The overall aim of this thesis was to understand Science Technology, Engineering and Mathematics (STEM) choices and how they can be influenced by recruitment initiatives at different points in the choice process from primary school throughout secondary school, and in the transition to higher education. The thesis consists of four articles that investigate factors that students describe as important for their choice of STEM education in general, and more specifically the role of specific initiatives in students’ choice.
In the first article, interest was the most common answer when Norwegian, Danish and English first year STEM students were asked to write why they had chosen the study they had started on. Family, school experiences, popular science and leisure activities were mentioned as important sources of inspiration. Some students described outreach or specific recruitment initiatives as inspiring, such as web sites, science and mathematics competitions, open days or information brochures. The second article investigated what sources of information and inspiration that were important for Norwegian first year STEM students. Here, almost all students answered that they had visited the web pages of the universities/university colleges, but relatively few answered that they had visited external campaign web sites. Almost no one answered that their choice was inspired by career counsellors, but a substantially higher number of students answered that they were inspired by popular science.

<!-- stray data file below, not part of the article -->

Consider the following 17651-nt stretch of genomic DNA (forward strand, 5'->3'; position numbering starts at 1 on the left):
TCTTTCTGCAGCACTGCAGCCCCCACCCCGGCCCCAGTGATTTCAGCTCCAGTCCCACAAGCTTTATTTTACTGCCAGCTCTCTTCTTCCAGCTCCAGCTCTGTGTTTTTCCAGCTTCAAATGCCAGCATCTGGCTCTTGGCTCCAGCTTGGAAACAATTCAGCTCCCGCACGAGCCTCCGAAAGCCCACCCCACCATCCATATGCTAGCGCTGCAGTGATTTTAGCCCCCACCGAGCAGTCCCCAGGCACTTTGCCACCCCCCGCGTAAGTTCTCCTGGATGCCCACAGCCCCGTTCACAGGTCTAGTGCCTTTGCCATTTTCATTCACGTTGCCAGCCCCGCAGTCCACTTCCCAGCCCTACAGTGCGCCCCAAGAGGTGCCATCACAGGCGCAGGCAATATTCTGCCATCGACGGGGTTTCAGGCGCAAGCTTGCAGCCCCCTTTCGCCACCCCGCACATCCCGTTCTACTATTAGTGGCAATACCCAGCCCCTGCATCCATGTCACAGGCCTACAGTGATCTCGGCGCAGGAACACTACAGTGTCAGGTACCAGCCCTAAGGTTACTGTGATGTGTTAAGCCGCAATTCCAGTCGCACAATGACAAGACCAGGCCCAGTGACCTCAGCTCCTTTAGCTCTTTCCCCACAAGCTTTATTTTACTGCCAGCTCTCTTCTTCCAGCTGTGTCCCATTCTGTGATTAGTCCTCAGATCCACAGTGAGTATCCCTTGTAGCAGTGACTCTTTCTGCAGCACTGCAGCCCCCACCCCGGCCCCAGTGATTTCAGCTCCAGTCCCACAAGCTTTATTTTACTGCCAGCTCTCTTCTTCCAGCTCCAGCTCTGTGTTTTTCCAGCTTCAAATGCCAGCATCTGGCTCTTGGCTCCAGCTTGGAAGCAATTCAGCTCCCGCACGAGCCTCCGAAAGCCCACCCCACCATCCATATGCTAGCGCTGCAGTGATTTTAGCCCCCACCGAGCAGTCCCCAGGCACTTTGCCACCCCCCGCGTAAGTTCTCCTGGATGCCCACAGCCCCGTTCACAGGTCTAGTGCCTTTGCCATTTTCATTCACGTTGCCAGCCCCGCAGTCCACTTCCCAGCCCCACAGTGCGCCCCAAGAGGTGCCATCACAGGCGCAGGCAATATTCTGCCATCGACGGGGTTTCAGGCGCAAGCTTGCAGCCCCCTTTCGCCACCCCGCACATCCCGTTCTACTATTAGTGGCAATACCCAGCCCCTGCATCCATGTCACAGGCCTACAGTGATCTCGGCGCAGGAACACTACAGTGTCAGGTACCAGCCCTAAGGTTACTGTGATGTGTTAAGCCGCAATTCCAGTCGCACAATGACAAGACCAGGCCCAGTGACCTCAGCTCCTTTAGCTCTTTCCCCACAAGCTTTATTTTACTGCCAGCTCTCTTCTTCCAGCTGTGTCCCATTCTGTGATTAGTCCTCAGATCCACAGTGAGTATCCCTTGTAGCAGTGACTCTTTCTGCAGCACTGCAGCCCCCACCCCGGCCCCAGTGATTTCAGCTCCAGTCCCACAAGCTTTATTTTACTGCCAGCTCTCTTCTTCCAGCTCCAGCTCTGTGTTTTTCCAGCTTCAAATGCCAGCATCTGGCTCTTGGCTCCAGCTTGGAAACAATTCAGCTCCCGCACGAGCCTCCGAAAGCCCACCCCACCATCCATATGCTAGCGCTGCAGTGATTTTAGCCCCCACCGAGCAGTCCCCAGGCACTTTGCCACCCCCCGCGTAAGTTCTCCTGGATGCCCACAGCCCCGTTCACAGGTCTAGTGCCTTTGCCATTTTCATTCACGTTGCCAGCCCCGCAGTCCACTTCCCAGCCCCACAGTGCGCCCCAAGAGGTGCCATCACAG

The third and fourth articles investigated two specific recruitment initiatives: One initiative where secondary students travel to their nearest university to take part in mathematics trainings led by university STEM students, and one two-day long event where girls in upper secondary school go to a university in order to receive information about STEM studies at the university. The results show that students value meeting university students, partly because the students work as role models and can give trustworthy information about what it is like to study STEM in higher education. The results also show that telling students that STEM studies demand much time and work does not necessarily lead to reduced expectation of success, if the students at the same time are presented with strategies for how to cope with the workload. Educational choice is a continuous process. The discussion chapter suggests that recruitment initiatives should give realistic information about the variety of STEM career options that exist, in order to help students make more well-informed choices. By providing trustworthy information and using role models that young students can identify with, recruitment initiatives can help more students complete the study programmes they embark upon.